World Cup news and highlights

By Aditi Sangal, Mike Hayes, Elise Hammond and Maureen Chowdhury, CNN

Updated 6:17 PM ET, Tue November 29, 2022
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2:38 p.m. ET, November 29, 2022

England takes a knee before starting yet another match. Here’s why

England players take a knee before the match against Wales on Tuesday.
England players take a knee before the match against Wales on Tuesday. (Marko Djurica/Reuters)

England's players once again took a knee before the start of their match against Wales on Tuesday, a gesture the team's coach has described as an act of solidarity.

The England team and Premier League clubs have been taking a knee before matches for several years as an anti-racism gesture. They have done so in all the matches they have played so far at Qatar 2022.

After defeating Iran last week, manager Gareth Southgate said kneeling was a way for his players to make their voices heard.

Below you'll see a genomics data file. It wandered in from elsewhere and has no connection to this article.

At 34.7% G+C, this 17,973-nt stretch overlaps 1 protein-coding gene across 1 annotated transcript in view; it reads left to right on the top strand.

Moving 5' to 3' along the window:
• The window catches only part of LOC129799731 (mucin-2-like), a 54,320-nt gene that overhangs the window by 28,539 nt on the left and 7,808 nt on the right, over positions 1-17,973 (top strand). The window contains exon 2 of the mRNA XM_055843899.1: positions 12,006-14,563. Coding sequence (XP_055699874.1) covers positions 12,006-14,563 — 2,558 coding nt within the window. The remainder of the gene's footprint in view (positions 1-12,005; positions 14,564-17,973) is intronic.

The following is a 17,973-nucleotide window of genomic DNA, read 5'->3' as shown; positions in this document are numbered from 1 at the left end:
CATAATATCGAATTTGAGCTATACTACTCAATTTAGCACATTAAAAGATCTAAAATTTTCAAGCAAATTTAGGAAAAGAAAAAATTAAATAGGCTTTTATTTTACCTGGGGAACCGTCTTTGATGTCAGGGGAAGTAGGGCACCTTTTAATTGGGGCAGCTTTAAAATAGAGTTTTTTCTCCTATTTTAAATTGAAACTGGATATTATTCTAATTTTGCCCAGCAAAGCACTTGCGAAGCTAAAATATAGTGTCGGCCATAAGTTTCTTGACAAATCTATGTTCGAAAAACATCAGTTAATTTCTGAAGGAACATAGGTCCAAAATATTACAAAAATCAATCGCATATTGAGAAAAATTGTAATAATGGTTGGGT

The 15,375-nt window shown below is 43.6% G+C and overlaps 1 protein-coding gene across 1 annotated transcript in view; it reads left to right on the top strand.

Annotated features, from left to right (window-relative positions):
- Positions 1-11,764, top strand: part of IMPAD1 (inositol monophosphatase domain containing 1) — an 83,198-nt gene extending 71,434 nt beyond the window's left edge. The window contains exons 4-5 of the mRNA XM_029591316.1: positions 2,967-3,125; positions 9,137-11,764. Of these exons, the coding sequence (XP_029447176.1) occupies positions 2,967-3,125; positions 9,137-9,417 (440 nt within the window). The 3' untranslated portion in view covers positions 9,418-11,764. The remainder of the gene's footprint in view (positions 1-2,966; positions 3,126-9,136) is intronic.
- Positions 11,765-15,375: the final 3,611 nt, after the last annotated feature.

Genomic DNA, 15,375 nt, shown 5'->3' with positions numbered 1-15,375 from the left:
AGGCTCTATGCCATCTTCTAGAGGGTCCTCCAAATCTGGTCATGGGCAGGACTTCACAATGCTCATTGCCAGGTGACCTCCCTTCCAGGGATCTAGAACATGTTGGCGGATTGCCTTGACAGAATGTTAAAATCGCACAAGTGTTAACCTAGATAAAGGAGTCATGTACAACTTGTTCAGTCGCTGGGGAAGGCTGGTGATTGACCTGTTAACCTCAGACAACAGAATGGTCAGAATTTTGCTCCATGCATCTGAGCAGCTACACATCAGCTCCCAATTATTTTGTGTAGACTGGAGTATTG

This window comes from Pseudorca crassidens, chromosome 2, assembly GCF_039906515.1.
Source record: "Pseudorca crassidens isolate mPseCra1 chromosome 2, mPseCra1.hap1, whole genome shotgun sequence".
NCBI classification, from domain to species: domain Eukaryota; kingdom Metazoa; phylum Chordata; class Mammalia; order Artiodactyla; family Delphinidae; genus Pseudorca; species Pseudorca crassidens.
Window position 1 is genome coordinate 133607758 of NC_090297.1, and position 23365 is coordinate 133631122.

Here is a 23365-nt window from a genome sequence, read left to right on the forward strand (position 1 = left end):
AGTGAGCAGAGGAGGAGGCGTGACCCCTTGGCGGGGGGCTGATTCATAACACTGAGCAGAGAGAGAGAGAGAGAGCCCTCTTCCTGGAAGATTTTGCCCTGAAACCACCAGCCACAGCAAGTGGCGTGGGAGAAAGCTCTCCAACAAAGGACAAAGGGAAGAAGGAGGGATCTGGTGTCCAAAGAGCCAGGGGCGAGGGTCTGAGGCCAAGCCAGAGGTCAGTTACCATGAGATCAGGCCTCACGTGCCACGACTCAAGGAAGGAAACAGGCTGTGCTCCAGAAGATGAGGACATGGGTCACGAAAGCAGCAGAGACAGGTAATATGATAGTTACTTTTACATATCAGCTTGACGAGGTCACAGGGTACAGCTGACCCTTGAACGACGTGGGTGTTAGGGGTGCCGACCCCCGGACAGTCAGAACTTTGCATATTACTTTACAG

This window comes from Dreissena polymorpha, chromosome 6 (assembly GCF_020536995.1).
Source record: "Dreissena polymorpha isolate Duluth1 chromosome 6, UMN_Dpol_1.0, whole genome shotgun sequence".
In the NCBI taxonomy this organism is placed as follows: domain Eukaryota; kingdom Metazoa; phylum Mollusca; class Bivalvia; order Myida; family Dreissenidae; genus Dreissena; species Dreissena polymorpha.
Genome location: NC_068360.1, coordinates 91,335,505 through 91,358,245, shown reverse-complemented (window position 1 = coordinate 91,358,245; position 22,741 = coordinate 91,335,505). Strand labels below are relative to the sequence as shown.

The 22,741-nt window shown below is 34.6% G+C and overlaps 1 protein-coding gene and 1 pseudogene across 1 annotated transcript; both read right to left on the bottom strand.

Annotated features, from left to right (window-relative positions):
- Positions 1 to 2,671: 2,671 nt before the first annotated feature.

“People know what we stand for,” Southgate said. “People know this group of players, you know, we’re taking the knee because it’s something we feel we can make a difference with. And there are some things that I’m not sure we’re going to be able to make a difference with and therefore we should channel our energies in the right directions.”

More context: Teams have been walking a fine line in Qatar, with players facing potential sanctions if they protest the country's treatment of LGBTQ people and other human rights issues.